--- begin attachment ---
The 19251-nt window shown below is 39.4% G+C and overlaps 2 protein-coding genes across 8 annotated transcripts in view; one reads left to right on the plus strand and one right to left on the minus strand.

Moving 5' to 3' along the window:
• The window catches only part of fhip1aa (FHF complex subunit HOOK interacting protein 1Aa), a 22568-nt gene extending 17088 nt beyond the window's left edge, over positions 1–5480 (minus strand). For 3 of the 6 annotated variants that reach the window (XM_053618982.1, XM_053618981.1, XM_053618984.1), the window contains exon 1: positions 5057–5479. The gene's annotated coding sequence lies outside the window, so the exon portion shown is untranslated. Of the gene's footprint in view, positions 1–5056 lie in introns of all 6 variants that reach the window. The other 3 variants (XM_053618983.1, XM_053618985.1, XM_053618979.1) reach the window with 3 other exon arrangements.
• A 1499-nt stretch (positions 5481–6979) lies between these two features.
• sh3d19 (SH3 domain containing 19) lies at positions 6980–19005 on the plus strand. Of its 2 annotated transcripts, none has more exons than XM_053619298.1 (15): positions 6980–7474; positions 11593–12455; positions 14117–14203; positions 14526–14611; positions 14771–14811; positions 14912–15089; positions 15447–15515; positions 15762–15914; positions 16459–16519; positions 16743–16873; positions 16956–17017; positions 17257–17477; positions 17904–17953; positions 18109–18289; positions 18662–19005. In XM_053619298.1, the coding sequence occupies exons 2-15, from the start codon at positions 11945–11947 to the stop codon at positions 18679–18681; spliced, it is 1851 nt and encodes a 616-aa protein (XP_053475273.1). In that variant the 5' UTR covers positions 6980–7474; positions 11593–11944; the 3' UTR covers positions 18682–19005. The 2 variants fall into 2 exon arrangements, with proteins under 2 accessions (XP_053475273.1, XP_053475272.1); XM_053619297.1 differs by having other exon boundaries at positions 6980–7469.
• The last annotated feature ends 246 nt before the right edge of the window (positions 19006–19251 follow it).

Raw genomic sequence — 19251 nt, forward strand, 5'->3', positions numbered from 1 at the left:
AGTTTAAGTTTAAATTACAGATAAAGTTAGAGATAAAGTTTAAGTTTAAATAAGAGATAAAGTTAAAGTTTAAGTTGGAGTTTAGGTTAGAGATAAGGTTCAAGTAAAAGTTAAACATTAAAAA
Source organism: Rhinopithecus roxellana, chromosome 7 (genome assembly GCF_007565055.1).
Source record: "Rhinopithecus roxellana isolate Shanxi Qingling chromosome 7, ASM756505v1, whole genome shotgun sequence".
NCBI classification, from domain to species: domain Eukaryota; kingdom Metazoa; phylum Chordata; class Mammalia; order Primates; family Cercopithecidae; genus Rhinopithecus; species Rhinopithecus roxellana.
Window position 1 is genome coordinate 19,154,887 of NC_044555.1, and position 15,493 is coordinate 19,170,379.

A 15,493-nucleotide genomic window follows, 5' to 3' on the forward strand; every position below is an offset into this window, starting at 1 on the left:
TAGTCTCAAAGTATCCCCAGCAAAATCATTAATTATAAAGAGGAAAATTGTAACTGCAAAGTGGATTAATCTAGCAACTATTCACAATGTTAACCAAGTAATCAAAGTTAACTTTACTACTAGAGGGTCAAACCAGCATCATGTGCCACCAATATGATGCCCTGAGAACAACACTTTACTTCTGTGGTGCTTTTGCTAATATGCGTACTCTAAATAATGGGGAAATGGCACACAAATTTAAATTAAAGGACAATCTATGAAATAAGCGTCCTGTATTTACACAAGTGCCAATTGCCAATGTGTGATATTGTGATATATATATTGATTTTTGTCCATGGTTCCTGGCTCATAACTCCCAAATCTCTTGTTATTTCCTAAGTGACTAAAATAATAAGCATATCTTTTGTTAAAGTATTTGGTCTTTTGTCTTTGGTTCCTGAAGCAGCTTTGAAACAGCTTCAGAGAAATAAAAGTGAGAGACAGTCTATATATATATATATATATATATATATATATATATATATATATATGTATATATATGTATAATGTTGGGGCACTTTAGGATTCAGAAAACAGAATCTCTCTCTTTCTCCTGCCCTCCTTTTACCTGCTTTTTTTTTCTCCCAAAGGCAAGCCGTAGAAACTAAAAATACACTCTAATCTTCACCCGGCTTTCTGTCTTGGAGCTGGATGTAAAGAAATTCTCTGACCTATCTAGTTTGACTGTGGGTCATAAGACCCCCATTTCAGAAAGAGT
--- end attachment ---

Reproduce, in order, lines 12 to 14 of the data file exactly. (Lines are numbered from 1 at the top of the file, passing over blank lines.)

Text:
Window position 1 is genome coordinate 19,154,887 of NC_044555.1, and position 15,493 is coordinate 19,170,379.

A 15,493-nucleotide genomic window follows, 5' to 3' on the forward strand; every position below is an offset into this window, starting at 1 on the left:
TAGTCTCAAAGTATCCCCAGCAAAATCATTAATTATAAAGAGGAAAATTGTAACTGCAAAGTGGATTAATCTAGCAACTATTCACAATGTTAACCAAGTAATCAAAGTTAACTTTACTACTAGAGGGTCAAACCAGCATCATGTGCCACCAATATGATGCCCTGAGAACAACACTTTACTTCTGTGGTGCTTTTGCTAATATGCGTACTCTAAATAATGGGGAAATGGCACACAAATTTAAATTAAAGGACAATCTATGAAATAAGCGTCCTGTATTTACACAAGTGCCAATTGCCAATGTGTGATATTGTGATATATATATTGATTTTTGTCCATGGTTCCTGGCTCATAACTCCCAAATCTCTTGTTATTTCCTAAGTGACTAAAATAATAAGCATATCTTTTGTTAAAGTATTTGGTCTTTTGTCTTTGGTTCCTGAAGCAGCTTTGAAACAGCTTCAGAGAAATAAAAGTGAGAGACAGTCTATATATATATATATATATATATATATATATATATATATATATATGTATATATATGTATAATGTTGGGGCACTTTAGGATTCAGAAAACAGAATCTCTCTCTTTCTCCTGCCCTCCTTTTACCTGCTTTTTTTTTCTCCCAAAGGCAAGCCGTAGAAACTAAAAATACACTCTAATCTTCACCCGGCTTTCTGTCTTGGAGCTGGATGTAAAGAAATTCTCTGACCTATCTAGTTTGACTGTGGGTCATAAGACCCCCATTTCAGAAAGAGT